Jason Marquis wants to sign with the Mets

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And he’s been saying it for several months according to the New York Post.  He was born on and still lives on Staten Island. He likes the ballpark. He’s buddies with former Brave and current Met Jeff Francoeur.  Makes sense for him.

Does it make sense for the Mets?  His late fade in 2009 might give them pause, but Marquis has been a pretty reliable if unspectacular starting pitcher for several years now. You’re probably going to get 30+ starts and close to 200 innings of at or around league average quality from him.  He’s going to induce a ton of ground balls and he’s not going to give up many home runs.  He’ll go through stretches where he gets shelled, sure, but he takes the ball when it’s his turn and he can even hit a little.

If you’re in on the Joel Piniero and Randy Wolf sweepstakes, you should probably be considering Marquis as well. And if you’re the Mets, any and all of them would constitute a massive upgrade from the non-Santana portion of their current rotation.

Steven Matz likely to start season on DL; Zack Wheeler to adhere to innings limit

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Mets manager Terry Collins said on Wednesday, “It’s unlikely that [Steven Matz] will start the season with us.” The final spot in the Mets’ starting rotation will go to either Zack Wheeler or Seth Lugo, Newsday’s Marc Carig reports.

On Wheeler’s innings limit, assistant GM John Ricco said, “There’s going to be some number but we don’t exactly know what that is.” Wheeler missed the last two seasons after undergoing Tommy John surgery.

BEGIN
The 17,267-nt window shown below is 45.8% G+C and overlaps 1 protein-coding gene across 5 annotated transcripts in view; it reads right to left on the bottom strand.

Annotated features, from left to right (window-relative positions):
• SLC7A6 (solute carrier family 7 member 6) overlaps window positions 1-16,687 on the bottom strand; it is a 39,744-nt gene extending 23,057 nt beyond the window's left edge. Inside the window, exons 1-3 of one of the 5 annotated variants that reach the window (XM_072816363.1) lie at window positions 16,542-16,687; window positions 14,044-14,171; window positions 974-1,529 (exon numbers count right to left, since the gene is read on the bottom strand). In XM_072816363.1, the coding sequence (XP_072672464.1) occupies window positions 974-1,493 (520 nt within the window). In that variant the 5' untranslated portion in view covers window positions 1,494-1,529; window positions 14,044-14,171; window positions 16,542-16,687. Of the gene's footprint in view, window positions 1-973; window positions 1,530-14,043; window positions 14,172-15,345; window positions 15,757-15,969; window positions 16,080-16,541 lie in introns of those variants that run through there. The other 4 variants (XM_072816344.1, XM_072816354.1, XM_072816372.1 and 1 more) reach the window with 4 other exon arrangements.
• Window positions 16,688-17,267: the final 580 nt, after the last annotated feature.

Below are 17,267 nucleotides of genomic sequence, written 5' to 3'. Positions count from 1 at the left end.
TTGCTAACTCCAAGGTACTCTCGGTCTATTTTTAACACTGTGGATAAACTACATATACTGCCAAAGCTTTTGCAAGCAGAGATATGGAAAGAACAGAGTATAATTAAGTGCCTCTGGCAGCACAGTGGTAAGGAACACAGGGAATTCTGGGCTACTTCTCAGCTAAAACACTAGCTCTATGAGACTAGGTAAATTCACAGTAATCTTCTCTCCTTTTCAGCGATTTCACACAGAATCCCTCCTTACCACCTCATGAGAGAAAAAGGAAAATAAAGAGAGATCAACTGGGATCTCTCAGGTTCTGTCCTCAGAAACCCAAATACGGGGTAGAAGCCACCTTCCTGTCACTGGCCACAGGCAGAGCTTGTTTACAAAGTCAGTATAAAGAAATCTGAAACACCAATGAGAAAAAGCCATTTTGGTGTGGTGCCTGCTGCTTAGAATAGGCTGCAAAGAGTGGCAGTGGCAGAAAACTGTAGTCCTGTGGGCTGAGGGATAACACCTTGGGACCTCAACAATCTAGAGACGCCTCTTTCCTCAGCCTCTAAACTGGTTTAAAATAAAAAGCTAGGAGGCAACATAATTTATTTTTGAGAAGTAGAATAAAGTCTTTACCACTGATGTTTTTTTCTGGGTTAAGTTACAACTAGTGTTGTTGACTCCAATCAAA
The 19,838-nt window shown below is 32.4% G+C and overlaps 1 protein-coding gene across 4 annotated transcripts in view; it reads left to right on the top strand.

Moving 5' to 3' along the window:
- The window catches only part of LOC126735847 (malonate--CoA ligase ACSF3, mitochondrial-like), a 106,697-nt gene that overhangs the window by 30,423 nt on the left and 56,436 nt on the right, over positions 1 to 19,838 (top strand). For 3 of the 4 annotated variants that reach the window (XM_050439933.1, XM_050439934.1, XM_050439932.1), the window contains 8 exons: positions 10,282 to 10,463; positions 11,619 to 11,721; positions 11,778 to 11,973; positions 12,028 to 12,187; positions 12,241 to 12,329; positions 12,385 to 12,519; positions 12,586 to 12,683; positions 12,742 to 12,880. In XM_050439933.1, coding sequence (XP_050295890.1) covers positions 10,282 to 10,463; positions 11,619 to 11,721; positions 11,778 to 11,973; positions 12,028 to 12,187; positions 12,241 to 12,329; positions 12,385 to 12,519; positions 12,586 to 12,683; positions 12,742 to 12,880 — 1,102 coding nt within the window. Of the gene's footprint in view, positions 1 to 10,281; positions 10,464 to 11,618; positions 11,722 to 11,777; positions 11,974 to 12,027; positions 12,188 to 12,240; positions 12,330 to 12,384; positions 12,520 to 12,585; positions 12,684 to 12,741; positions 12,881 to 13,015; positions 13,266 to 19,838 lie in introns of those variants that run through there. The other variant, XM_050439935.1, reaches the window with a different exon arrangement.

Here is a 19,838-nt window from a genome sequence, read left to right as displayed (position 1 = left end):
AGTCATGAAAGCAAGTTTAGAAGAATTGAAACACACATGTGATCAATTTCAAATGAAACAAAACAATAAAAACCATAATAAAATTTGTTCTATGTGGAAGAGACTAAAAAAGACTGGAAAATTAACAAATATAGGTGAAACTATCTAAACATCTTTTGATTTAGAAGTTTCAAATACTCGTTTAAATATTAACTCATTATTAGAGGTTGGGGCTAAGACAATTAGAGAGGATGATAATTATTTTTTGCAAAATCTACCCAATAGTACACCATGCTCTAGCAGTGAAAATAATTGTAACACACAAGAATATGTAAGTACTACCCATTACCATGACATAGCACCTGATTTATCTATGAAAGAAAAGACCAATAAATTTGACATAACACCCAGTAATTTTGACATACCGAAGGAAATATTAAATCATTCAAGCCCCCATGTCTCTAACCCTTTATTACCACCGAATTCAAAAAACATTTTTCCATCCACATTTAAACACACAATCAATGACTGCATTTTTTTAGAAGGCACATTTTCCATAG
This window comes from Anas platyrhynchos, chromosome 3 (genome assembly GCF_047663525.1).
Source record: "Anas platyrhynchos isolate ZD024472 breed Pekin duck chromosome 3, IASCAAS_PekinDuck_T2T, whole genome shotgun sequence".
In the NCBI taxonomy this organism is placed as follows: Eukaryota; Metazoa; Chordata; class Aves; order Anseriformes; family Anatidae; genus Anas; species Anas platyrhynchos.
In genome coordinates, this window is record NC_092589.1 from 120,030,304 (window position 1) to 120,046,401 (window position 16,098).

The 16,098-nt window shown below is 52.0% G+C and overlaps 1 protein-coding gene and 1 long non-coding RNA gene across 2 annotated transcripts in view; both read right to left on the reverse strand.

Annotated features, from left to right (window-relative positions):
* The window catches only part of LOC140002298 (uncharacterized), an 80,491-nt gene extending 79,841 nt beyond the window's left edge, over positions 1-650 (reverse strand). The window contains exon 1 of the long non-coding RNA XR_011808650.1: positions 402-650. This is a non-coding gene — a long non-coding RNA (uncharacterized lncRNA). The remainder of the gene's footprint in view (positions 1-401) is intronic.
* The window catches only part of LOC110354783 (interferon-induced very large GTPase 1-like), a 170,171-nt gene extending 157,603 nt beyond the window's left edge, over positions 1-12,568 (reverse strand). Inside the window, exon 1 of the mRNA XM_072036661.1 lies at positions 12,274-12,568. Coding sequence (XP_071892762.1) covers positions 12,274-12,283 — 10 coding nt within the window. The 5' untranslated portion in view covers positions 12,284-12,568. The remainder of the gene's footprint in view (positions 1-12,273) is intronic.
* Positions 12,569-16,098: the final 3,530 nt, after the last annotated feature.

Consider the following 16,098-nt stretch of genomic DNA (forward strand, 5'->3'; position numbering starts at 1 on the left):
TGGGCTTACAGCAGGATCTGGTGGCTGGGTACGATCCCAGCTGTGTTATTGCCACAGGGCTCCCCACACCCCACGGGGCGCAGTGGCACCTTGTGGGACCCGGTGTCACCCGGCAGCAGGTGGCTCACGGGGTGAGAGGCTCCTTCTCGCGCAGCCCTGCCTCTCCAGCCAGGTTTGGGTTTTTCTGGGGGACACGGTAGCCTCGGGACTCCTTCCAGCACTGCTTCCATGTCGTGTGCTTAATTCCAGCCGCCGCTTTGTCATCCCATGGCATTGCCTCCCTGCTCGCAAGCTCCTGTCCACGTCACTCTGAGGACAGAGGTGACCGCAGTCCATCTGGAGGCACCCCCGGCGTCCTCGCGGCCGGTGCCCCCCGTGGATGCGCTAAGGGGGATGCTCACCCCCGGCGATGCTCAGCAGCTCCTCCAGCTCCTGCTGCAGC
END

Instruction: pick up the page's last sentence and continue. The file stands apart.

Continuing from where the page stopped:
Neither Wheeler nor Lugo have had terrific springs as each carries a 5.11 and 5.56 Grapefruit League ERA, respectively. However, Carig notes that Wheeler has impressed simply by appearing healthy and brandishing a fastball that once again sits in the mid- to high-90’s. Lugo, meanwhile, proved crucial to the Mets last year, posting a 2.67 ERA across eight starts and nine relief appearances.

Rockies sign 30-year lease to stay in Coors Field

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Nick Groke of the Denver Post reports that the Rockies agreed to a $200 million, 30-year lease with the Metropolitan Baseball Stadium District, which is the state division that owns Coors Field. As part of the deal, the Rockies will lease and develop a plot of land south of the stadium, which will cost the team $125 million for 99 years.

As Groke points out, had the Rockies not reached a deal by Thursday, March 30, the lease would have rolled over for five more years.

Rockies owner Dick Monfort issued a statement, saying, “We are proud that Coors Field will continue to be a vital part of a vibrant city, drawing fans from near and far and making our Colorado residents proud.”

The Rockies moved into Coors Field in 1995. It is the National League’s third oldest stadium. In that span of time, the Rockies have made the playoffs three times, the last coming in 2009 when they lost in the NLDS to the Phillies. The Rockies were swept in the 2007 World Series by the Red Sox.